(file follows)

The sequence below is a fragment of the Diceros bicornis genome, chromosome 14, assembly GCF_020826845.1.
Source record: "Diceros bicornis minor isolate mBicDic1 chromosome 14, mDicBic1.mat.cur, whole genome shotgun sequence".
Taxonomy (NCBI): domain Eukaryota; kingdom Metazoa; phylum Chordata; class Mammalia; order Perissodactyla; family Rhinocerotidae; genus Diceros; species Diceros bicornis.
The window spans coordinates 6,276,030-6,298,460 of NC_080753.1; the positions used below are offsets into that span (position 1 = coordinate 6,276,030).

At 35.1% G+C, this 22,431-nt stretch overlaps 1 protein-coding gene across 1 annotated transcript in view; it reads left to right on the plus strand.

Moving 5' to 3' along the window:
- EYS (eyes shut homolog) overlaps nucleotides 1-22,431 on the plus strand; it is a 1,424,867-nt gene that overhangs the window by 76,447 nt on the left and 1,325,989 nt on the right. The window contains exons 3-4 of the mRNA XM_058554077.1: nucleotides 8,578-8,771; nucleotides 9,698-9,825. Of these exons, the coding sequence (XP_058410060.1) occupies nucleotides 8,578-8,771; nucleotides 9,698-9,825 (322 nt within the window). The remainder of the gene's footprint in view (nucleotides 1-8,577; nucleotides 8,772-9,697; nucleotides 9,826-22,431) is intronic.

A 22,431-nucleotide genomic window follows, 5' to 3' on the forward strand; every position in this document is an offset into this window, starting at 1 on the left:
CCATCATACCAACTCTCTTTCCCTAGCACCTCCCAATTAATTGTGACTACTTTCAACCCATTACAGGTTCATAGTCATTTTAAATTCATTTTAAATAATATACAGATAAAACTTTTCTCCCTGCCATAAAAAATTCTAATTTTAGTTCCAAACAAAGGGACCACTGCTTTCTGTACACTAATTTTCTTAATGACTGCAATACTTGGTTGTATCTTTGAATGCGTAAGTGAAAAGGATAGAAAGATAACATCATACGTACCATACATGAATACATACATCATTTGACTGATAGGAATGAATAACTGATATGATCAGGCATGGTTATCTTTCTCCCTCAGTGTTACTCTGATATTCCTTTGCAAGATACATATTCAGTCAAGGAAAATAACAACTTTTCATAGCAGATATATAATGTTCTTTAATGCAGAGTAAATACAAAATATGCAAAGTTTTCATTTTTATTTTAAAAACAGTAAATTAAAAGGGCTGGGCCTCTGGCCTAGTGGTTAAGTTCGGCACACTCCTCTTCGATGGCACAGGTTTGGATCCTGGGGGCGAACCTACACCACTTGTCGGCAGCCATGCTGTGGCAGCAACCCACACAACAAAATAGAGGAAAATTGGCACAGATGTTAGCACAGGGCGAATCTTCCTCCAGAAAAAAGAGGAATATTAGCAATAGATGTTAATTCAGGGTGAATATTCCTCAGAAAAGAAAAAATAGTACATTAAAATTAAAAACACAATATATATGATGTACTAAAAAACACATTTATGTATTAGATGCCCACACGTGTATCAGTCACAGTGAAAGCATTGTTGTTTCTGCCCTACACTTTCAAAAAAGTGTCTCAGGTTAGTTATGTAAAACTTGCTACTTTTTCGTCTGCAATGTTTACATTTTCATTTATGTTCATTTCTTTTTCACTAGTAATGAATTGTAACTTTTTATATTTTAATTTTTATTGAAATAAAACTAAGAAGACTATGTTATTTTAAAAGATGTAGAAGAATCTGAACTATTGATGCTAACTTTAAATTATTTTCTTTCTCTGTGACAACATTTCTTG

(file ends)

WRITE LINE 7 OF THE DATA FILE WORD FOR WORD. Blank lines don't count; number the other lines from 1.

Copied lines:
- EYS (eyes shut homolog) overlaps nucleotides 1-22,431 on the plus strand; it is a 1,424,867-nt gene that overhangs the window by 76,447 nt on the left and 1,325,989 nt on the right. The window contains exons 3-4 of the mRNA XM_058554077.1: nucleotides 8,578-8,771; nucleotides 9,698-9,825. Of these exons, the coding sequence (XP_058410060.1) occupies nucleotides 8,578-8,771; nucleotides 9,698-9,825 (322 nt within the window). The remainder of the gene's footprint in view (nucleotides 1-8,577; nucleotides 8,772-9,697; nucleotides 9,826-22,431) is intronic.